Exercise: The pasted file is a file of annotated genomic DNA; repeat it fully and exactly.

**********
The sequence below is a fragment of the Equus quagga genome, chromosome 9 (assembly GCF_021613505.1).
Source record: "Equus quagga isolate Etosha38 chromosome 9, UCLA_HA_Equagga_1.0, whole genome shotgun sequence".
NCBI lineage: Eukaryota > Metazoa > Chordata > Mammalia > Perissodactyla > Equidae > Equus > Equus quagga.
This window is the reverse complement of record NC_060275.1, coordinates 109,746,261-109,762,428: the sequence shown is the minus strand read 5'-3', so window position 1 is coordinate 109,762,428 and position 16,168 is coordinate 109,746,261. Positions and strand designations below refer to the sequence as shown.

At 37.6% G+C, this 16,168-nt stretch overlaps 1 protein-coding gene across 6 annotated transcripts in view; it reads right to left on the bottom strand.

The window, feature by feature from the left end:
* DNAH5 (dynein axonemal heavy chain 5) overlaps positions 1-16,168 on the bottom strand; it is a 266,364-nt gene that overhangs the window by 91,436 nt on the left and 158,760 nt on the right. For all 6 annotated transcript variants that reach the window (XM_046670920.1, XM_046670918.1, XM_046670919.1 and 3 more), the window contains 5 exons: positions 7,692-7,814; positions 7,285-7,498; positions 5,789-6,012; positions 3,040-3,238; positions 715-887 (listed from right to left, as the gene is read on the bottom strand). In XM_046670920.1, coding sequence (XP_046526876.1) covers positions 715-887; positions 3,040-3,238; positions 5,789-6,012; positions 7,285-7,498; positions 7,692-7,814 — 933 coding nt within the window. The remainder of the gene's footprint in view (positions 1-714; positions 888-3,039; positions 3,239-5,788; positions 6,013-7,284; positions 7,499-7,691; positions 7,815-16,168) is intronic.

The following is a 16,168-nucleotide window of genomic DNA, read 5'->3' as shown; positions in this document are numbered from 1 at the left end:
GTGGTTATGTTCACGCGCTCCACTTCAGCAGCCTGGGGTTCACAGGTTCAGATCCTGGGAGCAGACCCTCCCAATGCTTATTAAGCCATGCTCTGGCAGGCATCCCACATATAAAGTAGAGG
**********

The sequence below is a fragment of the Equus quagga genome, chromosome 9 (assembly GCF_021613505.1).
Source record: "Equus quagga isolate Etosha38 chromosome 9, UCLA_HA_Equagga_1.0, whole genome shotgun sequence".
NCBI lineage: Eukaryota > Metazoa > Chordata > Mammalia > Perissodactyla > Equidae > Equus > Equus quagga.
This window is the reverse complement of record NC_060275.1, coordinates 109,746,261-109,762,428: the sequence shown is the minus strand read 5'-3', so window position 1 is coordinate 109,762,428 and position 16,168 is coordinate 109,746,261. Positions and strand designations below refer to the sequence as shown.

At 37.6% G+C, this 16,168-nt stretch overlaps 1 protein-coding gene across 6 annotated transcripts in view; it reads right to left on the bottom strand.

The window, feature by feature from the left end:
* DNAH5 (dynein axonemal heavy chain 5) overlaps positions 1-16,168 on the bottom strand; it is a 266,364-nt gene that overhangs the window by 91,436 nt on the left and 158,760 nt on the right. For all 6 annotated transcript variants that reach the window (XM_046670920.1, XM_046670918.1, XM_046670919.1 and 3 more), the window contains 5 exons: positions 7,692-7,814; positions 7,285-7,498; positions 5,789-6,012; positions 3,040-3,238; positions 715-887 (listed from right to left, as the gene is read on the bottom strand). In XM_046670920.1, coding sequence (XP_046526876.1) covers positions 715-887; positions 3,040-3,238; positions 5,789-6,012; positions 7,285-7,498; positions 7,692-7,814 — 933 coding nt within the window. The remainder of the gene's footprint in view (positions 1-714; positions 888-3,039; positions 3,239-5,788; positions 6,013-7,284; positions 7,499-7,691; positions 7,815-16,168) is intronic.

The following is a 16,168-nucleotide window of genomic DNA, read 5'->3' as shown; positions in this document are numbered from 1 at the left end:
GTGGTTATGTTCACGCGCTCCACTTCAGCAGCCTGGGGTTCACAGGTTCAGATCCTGGGAGCAGACCCTCCCAATGCTTATTAAGCCATGCTCTGGCAGGCATCCCACATATAAAGTAGAGG